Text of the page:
Academy Awardr Winners Christopher Walken and Philip Seymour Hoffman strike all the right chords with Academy Awardr Nominee Catherine Keener and Mark Ivanir in this powerful story that blends raw emotion with fiery passion to form an unforgettable cinematic masterpiece. After 25 years together, the members of a world-renowned string quartet learn that their beloved cellist (Walken) may soon be forced to retire. But the news stirs up equally painful challenges when competing egos, harbored resentment, and irrepressible lust threaten to derail the group as they struggle to maintain harmony in their music - and their lives.
By focusing on the dynamics of a string quartet, writer-director Yaron Zilberman's A Late Quartet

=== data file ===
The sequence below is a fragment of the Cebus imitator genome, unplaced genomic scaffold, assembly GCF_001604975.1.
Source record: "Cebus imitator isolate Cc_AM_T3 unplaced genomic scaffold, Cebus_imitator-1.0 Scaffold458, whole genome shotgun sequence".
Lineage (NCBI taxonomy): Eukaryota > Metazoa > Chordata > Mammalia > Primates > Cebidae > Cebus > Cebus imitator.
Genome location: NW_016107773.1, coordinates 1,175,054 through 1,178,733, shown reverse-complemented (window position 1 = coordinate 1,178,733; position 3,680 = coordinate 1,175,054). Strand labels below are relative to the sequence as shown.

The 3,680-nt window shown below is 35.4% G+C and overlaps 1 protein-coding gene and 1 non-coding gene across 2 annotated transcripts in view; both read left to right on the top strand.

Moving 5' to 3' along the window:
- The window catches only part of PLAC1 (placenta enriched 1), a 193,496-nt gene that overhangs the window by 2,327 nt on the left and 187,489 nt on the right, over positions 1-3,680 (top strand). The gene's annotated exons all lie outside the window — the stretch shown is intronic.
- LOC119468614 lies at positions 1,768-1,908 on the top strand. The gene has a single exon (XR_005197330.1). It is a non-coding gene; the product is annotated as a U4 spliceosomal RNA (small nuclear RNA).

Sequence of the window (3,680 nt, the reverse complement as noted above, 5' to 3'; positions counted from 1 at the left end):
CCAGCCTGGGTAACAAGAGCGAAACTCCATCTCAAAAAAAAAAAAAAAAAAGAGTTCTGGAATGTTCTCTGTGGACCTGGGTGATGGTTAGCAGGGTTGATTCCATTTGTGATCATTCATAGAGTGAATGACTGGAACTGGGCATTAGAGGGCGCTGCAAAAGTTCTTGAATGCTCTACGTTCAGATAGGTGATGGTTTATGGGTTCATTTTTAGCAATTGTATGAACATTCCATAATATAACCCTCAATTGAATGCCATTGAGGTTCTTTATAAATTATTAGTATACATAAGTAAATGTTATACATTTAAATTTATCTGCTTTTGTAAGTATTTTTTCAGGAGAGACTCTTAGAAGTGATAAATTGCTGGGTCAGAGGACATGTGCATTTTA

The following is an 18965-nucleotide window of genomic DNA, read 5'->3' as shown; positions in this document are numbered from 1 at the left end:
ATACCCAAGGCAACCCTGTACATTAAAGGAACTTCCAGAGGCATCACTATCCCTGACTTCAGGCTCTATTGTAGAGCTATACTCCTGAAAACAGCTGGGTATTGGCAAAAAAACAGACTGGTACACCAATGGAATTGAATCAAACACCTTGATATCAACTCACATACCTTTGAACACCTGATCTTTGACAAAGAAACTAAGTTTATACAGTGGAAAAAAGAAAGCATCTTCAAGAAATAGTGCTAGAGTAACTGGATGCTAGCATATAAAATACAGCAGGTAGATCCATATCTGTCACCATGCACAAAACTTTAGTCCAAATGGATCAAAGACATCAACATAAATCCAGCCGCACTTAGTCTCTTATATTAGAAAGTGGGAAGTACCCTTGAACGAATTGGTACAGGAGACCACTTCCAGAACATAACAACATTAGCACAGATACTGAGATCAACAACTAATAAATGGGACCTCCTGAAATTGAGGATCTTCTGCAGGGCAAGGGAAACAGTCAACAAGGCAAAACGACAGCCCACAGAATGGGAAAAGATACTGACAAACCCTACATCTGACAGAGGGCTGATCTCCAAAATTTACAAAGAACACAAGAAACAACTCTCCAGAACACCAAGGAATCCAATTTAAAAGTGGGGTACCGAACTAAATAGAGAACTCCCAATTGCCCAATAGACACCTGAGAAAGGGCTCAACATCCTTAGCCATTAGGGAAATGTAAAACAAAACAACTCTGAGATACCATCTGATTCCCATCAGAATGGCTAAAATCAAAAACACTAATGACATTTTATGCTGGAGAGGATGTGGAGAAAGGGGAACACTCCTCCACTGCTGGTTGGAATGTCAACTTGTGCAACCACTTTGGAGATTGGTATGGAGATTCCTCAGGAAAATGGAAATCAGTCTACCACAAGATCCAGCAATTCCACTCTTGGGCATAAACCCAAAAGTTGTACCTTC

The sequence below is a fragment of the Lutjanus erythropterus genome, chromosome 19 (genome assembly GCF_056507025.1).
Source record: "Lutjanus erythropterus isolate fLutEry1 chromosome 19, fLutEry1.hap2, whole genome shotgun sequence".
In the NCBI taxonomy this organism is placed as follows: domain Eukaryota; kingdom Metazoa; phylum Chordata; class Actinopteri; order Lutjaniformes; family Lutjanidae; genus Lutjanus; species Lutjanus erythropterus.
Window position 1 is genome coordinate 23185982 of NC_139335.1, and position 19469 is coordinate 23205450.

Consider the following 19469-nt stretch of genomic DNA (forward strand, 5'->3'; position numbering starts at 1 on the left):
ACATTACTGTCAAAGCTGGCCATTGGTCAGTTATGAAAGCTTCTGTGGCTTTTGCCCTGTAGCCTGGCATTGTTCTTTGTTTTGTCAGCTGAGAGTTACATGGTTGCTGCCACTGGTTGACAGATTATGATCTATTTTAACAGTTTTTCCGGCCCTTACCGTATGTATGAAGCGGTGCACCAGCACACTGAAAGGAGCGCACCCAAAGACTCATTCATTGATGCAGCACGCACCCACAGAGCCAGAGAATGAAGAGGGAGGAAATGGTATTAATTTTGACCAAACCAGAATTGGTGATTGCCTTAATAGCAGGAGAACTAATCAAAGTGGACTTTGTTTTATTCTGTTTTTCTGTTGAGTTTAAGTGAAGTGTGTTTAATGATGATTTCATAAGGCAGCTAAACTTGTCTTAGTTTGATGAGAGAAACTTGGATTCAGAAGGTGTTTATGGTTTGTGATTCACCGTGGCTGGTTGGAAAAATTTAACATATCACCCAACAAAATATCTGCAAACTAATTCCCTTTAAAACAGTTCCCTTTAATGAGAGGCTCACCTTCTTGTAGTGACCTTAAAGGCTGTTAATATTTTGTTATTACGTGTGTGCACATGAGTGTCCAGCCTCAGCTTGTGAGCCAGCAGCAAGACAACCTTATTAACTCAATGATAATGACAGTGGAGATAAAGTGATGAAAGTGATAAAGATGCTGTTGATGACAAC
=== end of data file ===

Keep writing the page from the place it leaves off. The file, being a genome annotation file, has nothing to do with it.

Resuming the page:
ends up playing like a family portrait, with Christopher Walken's Peter as the father figure. Older than his partners by three decades, he's been working with them for 25 years, but their future comes into question when he receives a devastating diagnosis. While his motor skills remain intact, Peter decides to play one more concert before bowing out (in flashbacks, opera singer Anne Sofie von Otter plays his late wife). As they prepare for their final season, he continues to teach a class that includes Alexandra (Imogen Poots), the resentful daughter of Juliette (Catherine Keener) and Robert (Philip Seymour Hoffman), whose relationship has been unraveling for some time. Robert, who plays second violin, explains the position to his attractive running partner: "I pull it all together, that's my part," but he would prefer first chair. Alex also takes private lessons from Daniel (Mark Ivanir), whose brusque style takes her aback, but she warms up to him to the extent that the professional becomes personal, though their affair seems designed more to hurt her parents than to satisfy her own desires (Jules once had a thing for Daniel). Except for Peter, a role Walken handles with grace, they come across as childish and petulant, which may describe some career musicians, but it's also off-putting. With a little help from Beethoven's Opus 131, however, everyone grows up by the end of Zilberman's well-acted, if uneven film. --Kathleen C. Fennessy